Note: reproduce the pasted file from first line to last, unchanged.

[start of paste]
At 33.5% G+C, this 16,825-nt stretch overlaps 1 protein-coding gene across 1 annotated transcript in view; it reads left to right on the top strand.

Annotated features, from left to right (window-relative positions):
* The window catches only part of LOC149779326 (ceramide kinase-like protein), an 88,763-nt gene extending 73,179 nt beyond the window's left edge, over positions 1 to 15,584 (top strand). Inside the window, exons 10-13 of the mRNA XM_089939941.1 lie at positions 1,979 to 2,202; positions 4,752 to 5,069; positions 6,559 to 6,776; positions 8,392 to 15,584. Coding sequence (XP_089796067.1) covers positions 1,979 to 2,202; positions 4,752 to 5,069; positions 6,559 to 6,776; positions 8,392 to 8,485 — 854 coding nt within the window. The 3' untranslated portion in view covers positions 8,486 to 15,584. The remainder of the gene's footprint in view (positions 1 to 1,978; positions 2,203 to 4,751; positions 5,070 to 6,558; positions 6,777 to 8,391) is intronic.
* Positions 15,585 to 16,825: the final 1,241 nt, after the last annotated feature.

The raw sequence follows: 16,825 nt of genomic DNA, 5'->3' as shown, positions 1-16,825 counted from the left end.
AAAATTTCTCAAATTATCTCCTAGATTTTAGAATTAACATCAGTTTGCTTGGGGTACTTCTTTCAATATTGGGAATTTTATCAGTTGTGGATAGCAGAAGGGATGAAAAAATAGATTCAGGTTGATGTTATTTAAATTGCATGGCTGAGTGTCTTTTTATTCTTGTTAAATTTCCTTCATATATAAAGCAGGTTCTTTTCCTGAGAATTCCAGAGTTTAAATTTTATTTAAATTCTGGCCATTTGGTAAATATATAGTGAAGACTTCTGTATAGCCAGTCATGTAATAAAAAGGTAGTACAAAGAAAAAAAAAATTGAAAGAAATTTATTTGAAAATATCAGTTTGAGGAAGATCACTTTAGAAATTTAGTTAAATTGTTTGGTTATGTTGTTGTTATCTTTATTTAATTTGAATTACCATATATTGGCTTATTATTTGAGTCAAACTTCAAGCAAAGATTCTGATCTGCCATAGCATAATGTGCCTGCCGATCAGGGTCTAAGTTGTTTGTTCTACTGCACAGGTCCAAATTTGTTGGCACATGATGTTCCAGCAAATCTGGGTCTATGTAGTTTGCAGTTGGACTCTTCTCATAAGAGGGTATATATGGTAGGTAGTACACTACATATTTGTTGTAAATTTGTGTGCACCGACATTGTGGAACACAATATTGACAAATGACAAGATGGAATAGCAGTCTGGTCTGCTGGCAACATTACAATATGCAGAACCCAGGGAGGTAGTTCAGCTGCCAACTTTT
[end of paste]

At 33.5% G+C, this 16,825-nt stretch overlaps 1 protein-coding gene across 1 annotated transcript in view; it reads left to right on the top strand.

Annotated features, from left to right (window-relative positions):
* The window catches only part of LOC149779326 (ceramide kinase-like protein), an 88,763-nt gene extending 73,179 nt beyond the window's left edge, over positions 1 to 15,584 (top strand). Inside the window, exons 10-13 of the mRNA XM_089939941.1 lie at positions 1,979 to 2,202; positions 4,752 to 5,069; positions 6,559 to 6,776; positions 8,392 to 15,584. Coding sequence (XP_089796067.1) covers positions 1,979 to 2,202; positions 4,752 to 5,069; positions 6,559 to 6,776; positions 8,392 to 8,485 — 854 coding nt within the window. The 3' untranslated portion in view covers positions 8,486 to 15,584. The remainder of the gene's footprint in view (positions 1 to 1,978; positions 2,203 to 4,751; positions 5,070 to 6,558; positions 6,777 to 8,391) is intronic.
* Positions 15,585 to 16,825: the final 1,241 nt, after the last annotated feature.

The raw sequence follows: 16,825 nt of genomic DNA, 5'->3' as shown, positions 1-16,825 counted from the left end.
AAAATTTCTCAAATTATCTCCTAGATTTTAGAATTAACATCAGTTTGCTTGGGGTACTTCTTTCAATATTGGGAATTTTATCAGTTGTGGATAGCAGAAGGGATGAAAAAATAGATTCAGGTTGATGTTATTTAAATTGCATGGCTGAGTGTCTTTTTATTCTTGTTAAATTTCCTTCATATATAAAGCAGGTTCTTTTCCTGAGAATTCCAGAGTTTAAATTTTATTTAAATTCTGGCCATTTGGTAAATATATAGTGAAGACTTCTGTATAGCCAGTCATGTAATAAAAAGGTAGTACAAAGAAAAAAAAAATTGAAAGAAATTTATTTGAAAATATCAGTTTGAGGAAGATCACTTTAGAAATTTAGTTAAATTGTTTGGTTATGTTGTTGTTATCTTTATTTAATTTGAATTACCATATATTGGCTTATTATTTGAGTCAAACTTCAAGCAAAGATTCTGATCTGCCATAGCATAATGTGCCTGCCGATCAGGGTCTAAGTTGTTTGTTCTACTGCACAGGTCCAAATTTGTTGGCACATGATGTTCCAGCAAATCTGGGTCTATGTAGTTTGCAGTTGGACTCTTCTCATAAGAGGGTATATATGGTAGGTAGTACACTACATATTTGTTGTAAATTTGTGTGCACCGACATTGTGGAACACAATATTGACAAATGACAAGATGGAATAGCAGTCTGGTCTGCTGGCAACATTACAATATGCAGAACCCAGGGAGGTAGTTCAGCTGCCAACTTTT